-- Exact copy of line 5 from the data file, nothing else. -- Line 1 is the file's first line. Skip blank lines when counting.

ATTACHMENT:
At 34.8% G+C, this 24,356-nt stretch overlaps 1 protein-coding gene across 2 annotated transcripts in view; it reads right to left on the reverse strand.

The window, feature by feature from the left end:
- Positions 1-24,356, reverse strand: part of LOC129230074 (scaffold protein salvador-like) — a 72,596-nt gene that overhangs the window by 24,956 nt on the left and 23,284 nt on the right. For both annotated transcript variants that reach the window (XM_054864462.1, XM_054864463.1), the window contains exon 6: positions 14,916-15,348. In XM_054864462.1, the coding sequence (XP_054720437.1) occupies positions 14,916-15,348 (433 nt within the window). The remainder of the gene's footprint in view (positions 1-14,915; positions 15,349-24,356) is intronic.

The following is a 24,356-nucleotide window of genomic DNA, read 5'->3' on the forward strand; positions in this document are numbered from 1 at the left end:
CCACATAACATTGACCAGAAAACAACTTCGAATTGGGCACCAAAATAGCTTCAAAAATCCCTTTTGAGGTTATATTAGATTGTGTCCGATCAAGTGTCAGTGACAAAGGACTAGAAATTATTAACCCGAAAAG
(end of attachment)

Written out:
CCACATAACATTGACCAGAAAACAACTTCGAATTGGGCACCAAAATAGCTTCAAAAATCCCTTTTGAGGTTATATTAGATTGTGTCCGATCAAGTGTCAGTGACAAAGGACTAGAAATTATTAACCCGAAAAG